Other than securing your networks, you also need to deal with breaches caused by known vulnerabilities. Sometimes, patches are available for weeks and months yet the vulnerability is left unaddressed. If an organization is aware that its network has vulnerabilities, why not patch them up immediately? The delay occurs because they encounter too many vulnerabilities and have little time to fix these issues. So what you need to be asking is, “How can you know which vulnerabilities to rectify first?”

The solution is by building a strong vulnerability management system.

Here are 4 stages to keep in mind when setting up a successful vulnerability management program.

1) Scanning of assets

The most important step involves recognizing your organization’s Operational Technology (OT) and Information Technology (IT) assets. After all, you cannot protect your assets if you aren’t aware of the assets you have. Make sure to critically examine networks, connected third-party systems, different data types, storage devices, and computing systems on the company’s network. Following this, classify these factors based on risk to the business. Understand how certain factors can also increase an asset’s inherent risk by measuring system availability and user access. You also need to focus on coupling, a term that revolves around the interdependencies of systems. This shows you how adversely one factor such as a higher risk asset can affect another factor in a security framework. While assets with greater importance should be at the top of your priority list, do not ignore those with a lower risk value. Remember, every asset contributes to the overall operational risk so it is essential to pay attention to all elements and accordingly seek the right remediation effort.

Next, identify asset owners in an organization by understanding how they are responsible for the asset and the risk involved in case the asset is compromised. Unless individuals are held accountable, the vulnerabilities found will be ignored as a nameless risk. Also, have an up-to-date vulnerability scanning tool and conduct recurrent scans so that new risks are identified and remediation of vulnerabilities can be reprioritized as information gets updated. Establishing timelines for remediation helps understand the extent to which an attacker is taking advantage of a vulnerability.

2) Asset discovery and inventory

As an organization, you need to simplify every element of your vulnerability management program so that it proves to be effective. To do this, you need to go through asset discovery and inventory. Asset discovery aims to manage all hardware devices on the network. This ensures only authorized devices can gain access while unmanaged devices are identified and prevented from getting into the network. On the other hand, asset inventory contributes to actively look at all software on the network, making sure only authorized software can be installed and implemented. These two controls are important so that attackers cannot exploit potentially unpatched shadow IT devices (devices used by a department or individual without the explicit approval or knowledge of the IT or security group in an organization).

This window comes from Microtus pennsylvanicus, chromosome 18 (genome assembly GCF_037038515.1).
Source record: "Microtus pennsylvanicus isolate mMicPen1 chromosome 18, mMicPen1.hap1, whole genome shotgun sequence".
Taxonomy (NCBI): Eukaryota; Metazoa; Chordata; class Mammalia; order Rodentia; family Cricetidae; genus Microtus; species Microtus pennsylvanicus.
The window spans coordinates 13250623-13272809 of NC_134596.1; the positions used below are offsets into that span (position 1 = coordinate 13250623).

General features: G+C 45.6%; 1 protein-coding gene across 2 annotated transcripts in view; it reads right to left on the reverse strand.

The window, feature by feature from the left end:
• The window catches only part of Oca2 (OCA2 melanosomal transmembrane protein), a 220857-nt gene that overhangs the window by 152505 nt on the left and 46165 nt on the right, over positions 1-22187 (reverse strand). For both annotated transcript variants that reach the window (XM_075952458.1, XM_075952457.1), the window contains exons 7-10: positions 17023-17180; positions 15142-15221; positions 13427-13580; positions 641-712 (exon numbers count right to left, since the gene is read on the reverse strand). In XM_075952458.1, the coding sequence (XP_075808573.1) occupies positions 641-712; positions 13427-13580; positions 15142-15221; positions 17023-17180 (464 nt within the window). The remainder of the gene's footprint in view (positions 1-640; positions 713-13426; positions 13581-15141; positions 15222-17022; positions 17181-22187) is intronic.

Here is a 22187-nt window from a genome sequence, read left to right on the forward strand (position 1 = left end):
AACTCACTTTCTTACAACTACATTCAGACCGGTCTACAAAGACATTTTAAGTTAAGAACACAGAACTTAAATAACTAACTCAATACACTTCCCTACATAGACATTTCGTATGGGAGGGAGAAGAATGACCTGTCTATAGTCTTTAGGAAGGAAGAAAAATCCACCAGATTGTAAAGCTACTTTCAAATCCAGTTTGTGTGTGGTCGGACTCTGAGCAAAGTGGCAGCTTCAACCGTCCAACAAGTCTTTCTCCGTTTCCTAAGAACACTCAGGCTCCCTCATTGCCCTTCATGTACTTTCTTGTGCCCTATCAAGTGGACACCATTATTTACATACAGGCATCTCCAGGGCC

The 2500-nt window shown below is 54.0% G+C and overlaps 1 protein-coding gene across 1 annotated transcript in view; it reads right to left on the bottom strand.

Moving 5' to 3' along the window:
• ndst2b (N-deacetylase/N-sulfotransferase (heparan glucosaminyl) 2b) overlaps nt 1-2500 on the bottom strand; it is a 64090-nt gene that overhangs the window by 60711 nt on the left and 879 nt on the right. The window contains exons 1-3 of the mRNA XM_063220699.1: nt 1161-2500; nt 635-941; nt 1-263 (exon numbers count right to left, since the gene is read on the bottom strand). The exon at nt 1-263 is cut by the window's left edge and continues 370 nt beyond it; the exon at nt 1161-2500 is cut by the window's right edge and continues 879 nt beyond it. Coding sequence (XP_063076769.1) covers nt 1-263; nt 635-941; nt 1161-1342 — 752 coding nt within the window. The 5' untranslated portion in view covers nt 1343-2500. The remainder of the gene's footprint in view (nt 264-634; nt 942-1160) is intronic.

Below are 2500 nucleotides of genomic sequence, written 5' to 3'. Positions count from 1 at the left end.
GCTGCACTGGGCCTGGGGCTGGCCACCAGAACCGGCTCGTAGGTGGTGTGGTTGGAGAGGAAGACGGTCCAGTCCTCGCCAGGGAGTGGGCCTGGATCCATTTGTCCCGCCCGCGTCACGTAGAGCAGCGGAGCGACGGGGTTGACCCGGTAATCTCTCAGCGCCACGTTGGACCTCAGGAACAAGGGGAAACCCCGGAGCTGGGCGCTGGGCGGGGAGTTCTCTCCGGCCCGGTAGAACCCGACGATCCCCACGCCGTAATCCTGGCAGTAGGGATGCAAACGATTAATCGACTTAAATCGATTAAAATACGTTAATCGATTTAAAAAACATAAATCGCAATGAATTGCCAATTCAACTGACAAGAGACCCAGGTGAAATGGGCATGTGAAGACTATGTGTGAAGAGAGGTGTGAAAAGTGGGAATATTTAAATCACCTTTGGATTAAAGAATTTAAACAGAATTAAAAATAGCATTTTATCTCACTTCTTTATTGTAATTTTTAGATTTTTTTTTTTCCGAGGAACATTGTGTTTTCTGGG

3) Vulnerability detection, categorization and prioritization

It is imperative to conduct regular vulnerability scans as they proactively check for existing and potential application, network, and security issues. These scans distinguish and categorize system weaknesses in infrastructure equipment, computers, and networks. This scan can also be carried out by attackers when trying to locate points of entry into your organization’s network. It is therefore important for the IT department to run a vulnerability scanning service from the perspective of the organization examining the attack surface. Accordingly, you can categorize and prioritize the vulnerability that threatens your vital system.

Since this scan also shows you what can occur if your system or network is exploited, you gain the guidance necessary to minimize the risk posed to those assets. The scanning service uses a database to check details about the attack in question. These scans can also tell how competent counter-measures are in the event of a threat.

4) Reporting and remediation

After vulnerability detection is completed, a score is given to every vulnerability. This score is provided using a specialized convention that also connects to the skills required to examine the flaw and other critical data. If the vulnerability is easy to exploit, it results in a higher risk score. Also, as the vulnerability age increases so does the score of the vulnerability. This helps you generate a vulnerability risk management solution so that a remediation plan can be set in place.

To set up a good vulnerability management program, you need to begin with patch management by understanding which patches are available and applicable to the environment’s vulnerabilities. Implementing a security software solution such as SecurityShield helps you discover vulnerabilities, examine their impact, classify them and accordingly generate a prioritized risk response remediation plan to fix them. It is also important for all individuals in your organization to have intuitive workflows to coordinate remediation efforts carried out by the vulnerability risk management team and system owners. This helps to identify undetected data leaks and further strengthen the vulnerability management program.